Just in case you’re wondering the measurements of the desk are as follows:
28″ H x 20″ D x 96″ L (8 feet).
The filing cabinets on their own are 26″ H x 18″ D x 15″ W.
Eventually we want to put an IKEA EXPEDIT type of shelving unit to the left of the desk vs the TROFAST unit that is currently still there. Which for the record is still by far the greatest tool for cleaning up toys.
Which leads me back to the evidence as to why I couldn’t show a finished shot of this desk in her room for the past while. I present to you, what the month of November/December in her room looked like.
She cleans it up every night, but by noon the next day, it’s back to this.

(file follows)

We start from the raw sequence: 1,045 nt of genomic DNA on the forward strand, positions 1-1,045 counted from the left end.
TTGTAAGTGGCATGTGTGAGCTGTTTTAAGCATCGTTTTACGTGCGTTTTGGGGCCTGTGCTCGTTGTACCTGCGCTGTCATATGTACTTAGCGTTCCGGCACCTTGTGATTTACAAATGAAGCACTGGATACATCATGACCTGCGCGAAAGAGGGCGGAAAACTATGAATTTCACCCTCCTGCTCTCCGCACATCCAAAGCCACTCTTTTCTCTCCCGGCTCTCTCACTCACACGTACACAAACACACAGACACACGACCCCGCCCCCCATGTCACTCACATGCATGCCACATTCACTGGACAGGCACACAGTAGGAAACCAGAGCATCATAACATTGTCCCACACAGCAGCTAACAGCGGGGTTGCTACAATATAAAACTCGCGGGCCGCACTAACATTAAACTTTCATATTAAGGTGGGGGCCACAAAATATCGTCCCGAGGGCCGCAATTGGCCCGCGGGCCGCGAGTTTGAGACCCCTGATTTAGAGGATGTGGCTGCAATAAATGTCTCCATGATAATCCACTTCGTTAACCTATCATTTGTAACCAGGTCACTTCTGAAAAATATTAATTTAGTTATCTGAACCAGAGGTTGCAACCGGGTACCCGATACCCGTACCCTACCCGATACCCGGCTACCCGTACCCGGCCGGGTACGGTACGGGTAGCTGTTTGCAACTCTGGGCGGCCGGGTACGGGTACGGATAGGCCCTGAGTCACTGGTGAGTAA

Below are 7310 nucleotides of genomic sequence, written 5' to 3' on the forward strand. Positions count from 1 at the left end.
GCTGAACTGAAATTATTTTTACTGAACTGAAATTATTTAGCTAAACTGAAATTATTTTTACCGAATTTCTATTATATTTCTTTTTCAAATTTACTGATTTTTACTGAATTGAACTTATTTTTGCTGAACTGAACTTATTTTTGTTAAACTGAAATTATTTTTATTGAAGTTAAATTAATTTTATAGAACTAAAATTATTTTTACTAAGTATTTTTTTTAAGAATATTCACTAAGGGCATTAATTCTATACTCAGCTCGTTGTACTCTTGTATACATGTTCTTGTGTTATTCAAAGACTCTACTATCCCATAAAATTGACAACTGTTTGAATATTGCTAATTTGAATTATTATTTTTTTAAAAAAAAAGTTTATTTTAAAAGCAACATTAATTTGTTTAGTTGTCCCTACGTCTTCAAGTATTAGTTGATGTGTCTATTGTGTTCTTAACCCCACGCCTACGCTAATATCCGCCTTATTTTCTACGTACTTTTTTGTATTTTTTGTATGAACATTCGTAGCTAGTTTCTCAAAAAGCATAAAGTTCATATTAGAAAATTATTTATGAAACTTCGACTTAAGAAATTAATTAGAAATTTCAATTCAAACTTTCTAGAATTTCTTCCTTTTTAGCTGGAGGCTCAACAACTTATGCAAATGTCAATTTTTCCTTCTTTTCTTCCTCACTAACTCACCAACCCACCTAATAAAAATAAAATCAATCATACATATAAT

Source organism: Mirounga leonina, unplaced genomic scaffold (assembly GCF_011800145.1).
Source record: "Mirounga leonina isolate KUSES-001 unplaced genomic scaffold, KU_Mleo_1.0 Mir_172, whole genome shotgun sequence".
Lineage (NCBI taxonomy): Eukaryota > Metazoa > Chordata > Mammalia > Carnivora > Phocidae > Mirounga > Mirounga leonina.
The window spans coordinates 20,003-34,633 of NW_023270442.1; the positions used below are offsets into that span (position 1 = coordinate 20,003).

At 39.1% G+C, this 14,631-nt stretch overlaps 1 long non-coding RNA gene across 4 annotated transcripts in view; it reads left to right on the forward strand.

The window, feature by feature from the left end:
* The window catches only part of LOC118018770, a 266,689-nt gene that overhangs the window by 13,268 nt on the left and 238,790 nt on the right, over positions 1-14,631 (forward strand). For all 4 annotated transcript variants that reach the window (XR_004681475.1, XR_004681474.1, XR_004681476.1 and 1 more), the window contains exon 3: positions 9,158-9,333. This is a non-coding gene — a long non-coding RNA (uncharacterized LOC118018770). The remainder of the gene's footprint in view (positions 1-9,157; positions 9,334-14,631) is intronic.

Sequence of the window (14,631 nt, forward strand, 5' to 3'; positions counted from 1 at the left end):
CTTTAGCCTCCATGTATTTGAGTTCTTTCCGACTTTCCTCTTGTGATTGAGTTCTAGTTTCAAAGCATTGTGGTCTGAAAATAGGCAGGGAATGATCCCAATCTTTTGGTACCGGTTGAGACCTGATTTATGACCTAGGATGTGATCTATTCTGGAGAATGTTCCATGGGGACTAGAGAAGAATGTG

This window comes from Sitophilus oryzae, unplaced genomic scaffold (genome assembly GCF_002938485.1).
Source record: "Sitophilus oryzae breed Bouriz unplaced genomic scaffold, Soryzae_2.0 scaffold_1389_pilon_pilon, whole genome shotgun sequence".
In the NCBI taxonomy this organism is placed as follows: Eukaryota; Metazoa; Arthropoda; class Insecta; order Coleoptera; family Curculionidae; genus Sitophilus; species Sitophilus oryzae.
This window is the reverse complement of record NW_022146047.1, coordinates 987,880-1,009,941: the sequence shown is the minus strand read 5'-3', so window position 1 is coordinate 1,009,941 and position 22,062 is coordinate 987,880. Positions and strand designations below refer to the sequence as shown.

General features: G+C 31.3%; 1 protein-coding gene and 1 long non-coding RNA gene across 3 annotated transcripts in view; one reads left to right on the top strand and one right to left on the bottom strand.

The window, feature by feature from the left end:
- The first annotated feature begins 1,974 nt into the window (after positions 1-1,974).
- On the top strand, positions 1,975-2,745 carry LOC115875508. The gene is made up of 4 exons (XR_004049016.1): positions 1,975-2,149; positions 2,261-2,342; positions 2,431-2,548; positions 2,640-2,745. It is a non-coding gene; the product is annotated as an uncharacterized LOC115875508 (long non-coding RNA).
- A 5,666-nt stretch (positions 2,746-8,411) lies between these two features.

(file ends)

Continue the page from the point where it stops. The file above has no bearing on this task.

I’m daring myself to PIN this. I call it a “real life kids bedroom”.
There was Christmas art work and decorations that I was begged not to take down before January. The toys, I think they eat after midnight and multiply. The colored fairy lights that are hanging above the desk have become a new favorite nightlight and well, that’s why they’re still up in the finished desk shot. They’re probably never coming down. I didn’t even take a photo of all the Christmas garland/crafts/cards and hanging decorations that she made which exploded when Christmas got in full swing.
So whoever tells you that their kids rooms always look like they do on Pinterest (or even in this case, the finished desk shot), they’re lying. Or maybe they just don’t have my daughter who I am convinced is going to wind up somewhere in a fashion house with a million sketches around her desk.
Or just make her sister very mad when they share a room by next year.